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EPA needs to hear from you about pyrethroids

corn rootworm larva John Obermeyer, Purdue Extension
PYRETHROID REVIEW: One of the insects pyrethroid products can control are corn rootworms, represented here by a corn rootworm larva.
If EPA sticks by its initial review assessment, there could be major changes in how these insecticides are used.

Chances are you’ve used one or more pyrethroid insecticides. Every 15 years, the Environmental Protection Agency is required to reassess risks and benefits of registered products. The pyrethroid review process is underway now.

EPA’s preliminary assessment prompted companies that make these products to ask for help letting EPA know these products provide benefits, too.

John Cummings, registration and regulatory affairs manager with FMC, recently sat down with Indiana Prairie Farmer to explain why it’s important for people to let EPA know why they need this chemistry. There are nine active ingredients that fall in the pyrethroid family. One product FMC offers is Capture LFR insecticide, often applied to assist in corn rootworm control.

Here is an excerpt from the interview.

IPF: What was the tone of the preliminary risk assessment released by EPA?

Cummings: The assessment focused heavily on potential risk to certain aquatic species, especially aquatic invertebrates. It didn’t address potential benefits of this class of products when used properly for insect control.

IPF: Is just FMC concerned?

Cummings: No. There is a group of companies that make these products, and we work together to develop and provide information about the product.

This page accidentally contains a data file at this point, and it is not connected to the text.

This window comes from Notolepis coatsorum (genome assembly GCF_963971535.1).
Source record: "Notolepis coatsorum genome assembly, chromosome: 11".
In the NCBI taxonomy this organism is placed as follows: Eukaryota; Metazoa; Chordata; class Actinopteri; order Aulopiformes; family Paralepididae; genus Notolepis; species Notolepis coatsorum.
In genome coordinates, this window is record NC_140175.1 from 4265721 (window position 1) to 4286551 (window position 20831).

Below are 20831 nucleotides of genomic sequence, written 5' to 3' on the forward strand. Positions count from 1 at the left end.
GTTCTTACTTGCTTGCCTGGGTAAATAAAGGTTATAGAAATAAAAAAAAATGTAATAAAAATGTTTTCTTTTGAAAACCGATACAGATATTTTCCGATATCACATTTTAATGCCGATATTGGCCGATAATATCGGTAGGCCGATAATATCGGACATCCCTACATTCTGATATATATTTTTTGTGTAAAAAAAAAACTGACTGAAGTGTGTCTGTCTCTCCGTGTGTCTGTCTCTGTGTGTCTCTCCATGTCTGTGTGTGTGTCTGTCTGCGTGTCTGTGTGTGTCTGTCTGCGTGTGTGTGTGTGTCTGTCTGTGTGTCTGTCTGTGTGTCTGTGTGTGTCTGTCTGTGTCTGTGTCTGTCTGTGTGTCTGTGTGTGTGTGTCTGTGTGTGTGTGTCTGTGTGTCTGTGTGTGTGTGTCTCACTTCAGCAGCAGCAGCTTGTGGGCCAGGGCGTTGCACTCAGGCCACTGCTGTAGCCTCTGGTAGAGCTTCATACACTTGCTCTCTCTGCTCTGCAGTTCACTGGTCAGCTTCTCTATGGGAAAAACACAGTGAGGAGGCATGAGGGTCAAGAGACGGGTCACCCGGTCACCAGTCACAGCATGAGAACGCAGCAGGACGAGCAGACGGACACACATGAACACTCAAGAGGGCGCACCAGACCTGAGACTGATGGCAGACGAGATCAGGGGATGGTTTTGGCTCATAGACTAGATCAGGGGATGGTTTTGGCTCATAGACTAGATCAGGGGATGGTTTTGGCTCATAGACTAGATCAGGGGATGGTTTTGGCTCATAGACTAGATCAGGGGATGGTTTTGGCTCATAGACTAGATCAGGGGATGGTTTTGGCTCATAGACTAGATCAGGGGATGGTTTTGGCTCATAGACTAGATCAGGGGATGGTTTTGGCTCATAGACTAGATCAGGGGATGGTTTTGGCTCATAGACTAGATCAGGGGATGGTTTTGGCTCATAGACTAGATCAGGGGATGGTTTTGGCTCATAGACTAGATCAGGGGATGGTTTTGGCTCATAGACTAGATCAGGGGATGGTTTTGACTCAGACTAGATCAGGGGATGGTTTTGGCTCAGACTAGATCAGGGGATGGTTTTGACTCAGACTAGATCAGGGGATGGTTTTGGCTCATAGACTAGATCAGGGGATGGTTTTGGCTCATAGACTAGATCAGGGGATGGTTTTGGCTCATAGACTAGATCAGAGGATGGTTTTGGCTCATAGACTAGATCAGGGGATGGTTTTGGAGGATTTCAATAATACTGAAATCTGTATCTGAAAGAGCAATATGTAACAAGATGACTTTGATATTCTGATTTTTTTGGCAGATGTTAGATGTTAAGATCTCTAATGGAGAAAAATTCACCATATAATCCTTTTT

IPF: What are your biggest concerns with the initial assessment released by EPA?

Cummings: There are two. Many feel that the agency overreacted to the potential risk this product might pose to the species in question. Plus, the industry had worked alongside EPA to do tests and collect data demonstrating safety. EPA didn’t reference this data or material in its assessment. EPA officials have said they will look at it before the final assessment is issued, but we’re concerned that they didn’t include it in information released during their initial assessment.

IPF: What happens next?

Cummings: A comment period began following release of the initial assessment. The Pyrethroid Working Group, made up of representatives from many pyrethroid companies, continues to work with EPA, sending them all the information it has available. If the final assessment isn’t substantially different, there could be serious restrictions on how these products can be used.

IPF: How can producers help?

Cummings: Farmers need to tell EPA why these products are important to them. The charge to EPA under the law is to weigh both risks and benefits during these reviews. We are hoping farmers will point out the many benefits of these products, and the need for the insect control these products provide.

IPF: Are there other benefits?

Cummings: Yes. Pyrethroids are an important tool to have in the toolbox to help prevent development of resistant insects in the future. If EPA took away this tool, it would make resistance management tougher.

IPF: How do farmers make comments?

Cummings: Comment now. One option is to visit this page at regulations.gov. At press time, this site worked but said the comment period had closed. EPA tells FMC the Federal Register will open a new docket for comments soon.

You can also visit and make comments at one of the following two sites. Your comments will automatically be forwarded to the correct docket once the process resumes. Visit either defendbifenthrin.com or votervoice.net.  

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